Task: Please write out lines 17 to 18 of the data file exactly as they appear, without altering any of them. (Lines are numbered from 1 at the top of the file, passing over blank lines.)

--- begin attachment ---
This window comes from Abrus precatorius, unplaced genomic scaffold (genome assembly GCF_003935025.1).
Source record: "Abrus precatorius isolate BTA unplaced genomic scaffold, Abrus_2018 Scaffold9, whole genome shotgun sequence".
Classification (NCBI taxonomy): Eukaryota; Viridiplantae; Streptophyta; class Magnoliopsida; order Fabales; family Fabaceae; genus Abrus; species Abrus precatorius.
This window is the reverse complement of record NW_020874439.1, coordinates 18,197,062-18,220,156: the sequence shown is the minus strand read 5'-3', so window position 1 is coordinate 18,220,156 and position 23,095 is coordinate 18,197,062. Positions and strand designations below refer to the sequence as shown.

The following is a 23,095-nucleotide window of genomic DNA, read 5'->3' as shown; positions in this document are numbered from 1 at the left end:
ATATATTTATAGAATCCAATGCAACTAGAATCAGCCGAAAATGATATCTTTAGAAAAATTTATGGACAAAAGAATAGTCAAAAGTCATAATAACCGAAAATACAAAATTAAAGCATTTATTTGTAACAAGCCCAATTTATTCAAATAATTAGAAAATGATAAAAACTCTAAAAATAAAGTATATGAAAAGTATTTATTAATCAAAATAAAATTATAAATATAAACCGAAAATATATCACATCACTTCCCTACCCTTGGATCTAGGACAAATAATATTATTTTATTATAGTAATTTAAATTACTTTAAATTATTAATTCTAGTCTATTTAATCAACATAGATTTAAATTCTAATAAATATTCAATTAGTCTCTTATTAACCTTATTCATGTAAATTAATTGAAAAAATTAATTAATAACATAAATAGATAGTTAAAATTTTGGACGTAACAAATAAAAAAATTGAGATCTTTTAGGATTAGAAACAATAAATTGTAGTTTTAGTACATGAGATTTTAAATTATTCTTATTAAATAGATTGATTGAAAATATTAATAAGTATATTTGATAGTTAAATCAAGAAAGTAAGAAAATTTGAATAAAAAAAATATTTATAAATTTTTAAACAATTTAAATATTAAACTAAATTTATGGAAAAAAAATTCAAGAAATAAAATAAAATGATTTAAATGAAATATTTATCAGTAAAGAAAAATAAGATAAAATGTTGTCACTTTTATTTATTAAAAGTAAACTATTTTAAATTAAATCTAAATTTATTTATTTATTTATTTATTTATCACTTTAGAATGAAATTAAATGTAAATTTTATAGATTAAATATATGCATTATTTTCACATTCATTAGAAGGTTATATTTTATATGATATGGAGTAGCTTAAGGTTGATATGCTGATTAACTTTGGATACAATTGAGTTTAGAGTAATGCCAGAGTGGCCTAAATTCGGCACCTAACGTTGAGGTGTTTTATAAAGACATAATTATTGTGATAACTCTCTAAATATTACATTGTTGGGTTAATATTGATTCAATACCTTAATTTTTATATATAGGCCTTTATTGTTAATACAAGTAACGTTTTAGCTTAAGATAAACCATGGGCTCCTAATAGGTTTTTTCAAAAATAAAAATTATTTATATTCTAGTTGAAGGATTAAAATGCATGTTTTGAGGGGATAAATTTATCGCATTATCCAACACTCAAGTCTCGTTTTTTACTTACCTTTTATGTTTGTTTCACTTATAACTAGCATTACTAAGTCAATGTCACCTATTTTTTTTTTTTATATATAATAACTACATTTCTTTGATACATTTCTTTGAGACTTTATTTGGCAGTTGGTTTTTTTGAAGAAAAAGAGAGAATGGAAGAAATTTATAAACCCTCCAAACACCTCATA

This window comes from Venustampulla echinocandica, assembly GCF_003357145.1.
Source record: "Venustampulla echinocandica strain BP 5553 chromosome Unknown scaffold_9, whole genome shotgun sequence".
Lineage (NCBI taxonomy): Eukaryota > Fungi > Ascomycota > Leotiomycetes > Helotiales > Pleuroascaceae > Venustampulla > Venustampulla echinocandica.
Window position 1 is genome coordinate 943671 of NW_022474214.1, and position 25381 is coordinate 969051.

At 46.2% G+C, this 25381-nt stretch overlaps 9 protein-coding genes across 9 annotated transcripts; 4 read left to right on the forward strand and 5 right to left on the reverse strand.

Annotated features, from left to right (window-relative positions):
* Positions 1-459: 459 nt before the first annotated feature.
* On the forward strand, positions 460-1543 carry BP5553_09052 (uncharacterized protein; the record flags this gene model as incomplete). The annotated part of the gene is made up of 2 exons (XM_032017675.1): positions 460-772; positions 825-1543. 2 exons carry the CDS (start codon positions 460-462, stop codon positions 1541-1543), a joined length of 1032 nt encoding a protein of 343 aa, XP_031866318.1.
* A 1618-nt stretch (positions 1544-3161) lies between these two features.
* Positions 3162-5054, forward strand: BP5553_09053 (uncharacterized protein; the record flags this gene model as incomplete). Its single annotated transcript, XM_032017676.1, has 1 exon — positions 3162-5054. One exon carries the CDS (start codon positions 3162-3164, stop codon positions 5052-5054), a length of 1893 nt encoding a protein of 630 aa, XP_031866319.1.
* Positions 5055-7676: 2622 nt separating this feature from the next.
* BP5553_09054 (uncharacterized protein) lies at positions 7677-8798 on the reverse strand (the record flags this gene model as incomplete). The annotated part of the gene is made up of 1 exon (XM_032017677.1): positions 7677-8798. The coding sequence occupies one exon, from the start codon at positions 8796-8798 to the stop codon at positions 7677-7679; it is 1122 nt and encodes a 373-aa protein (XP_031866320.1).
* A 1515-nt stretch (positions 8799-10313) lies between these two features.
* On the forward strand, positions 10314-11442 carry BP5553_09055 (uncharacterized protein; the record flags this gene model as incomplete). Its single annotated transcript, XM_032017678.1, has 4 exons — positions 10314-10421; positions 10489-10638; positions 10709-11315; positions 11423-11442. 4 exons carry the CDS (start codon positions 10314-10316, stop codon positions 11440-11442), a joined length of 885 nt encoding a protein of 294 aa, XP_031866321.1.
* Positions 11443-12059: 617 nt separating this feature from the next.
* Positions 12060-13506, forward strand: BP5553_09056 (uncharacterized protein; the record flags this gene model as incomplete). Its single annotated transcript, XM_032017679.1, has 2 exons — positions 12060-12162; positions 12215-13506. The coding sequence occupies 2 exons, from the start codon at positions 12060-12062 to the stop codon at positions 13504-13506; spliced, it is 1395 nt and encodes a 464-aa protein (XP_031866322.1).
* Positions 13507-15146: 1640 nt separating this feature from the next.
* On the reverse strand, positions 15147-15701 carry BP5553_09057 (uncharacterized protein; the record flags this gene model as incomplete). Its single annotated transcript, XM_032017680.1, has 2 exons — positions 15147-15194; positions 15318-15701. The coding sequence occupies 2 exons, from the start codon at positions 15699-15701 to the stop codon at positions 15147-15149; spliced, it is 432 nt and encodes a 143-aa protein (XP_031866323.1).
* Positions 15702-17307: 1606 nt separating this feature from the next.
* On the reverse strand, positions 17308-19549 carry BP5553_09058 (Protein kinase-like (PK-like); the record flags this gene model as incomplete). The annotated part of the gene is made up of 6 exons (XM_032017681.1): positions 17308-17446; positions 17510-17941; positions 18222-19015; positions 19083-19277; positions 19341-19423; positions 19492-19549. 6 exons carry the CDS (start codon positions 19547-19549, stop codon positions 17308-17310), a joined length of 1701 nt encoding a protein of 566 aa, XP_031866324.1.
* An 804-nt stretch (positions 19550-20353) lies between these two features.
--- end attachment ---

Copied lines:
* Positions 5055-7676: 2622 nt separating this feature from the next.
* BP5553_09054 (uncharacterized protein) lies at positions 7677-8798 on the reverse strand (the record flags this gene model as incomplete). The annotated part of the gene is made up of 1 exon (XM_032017677.1): positions 7677-8798. The coding sequence occupies one exon, from the start codon at positions 8796-8798 to the stop codon at positions 7677-7679; it is 1122 nt and encodes a 373-aa protein (XP_031866320.1).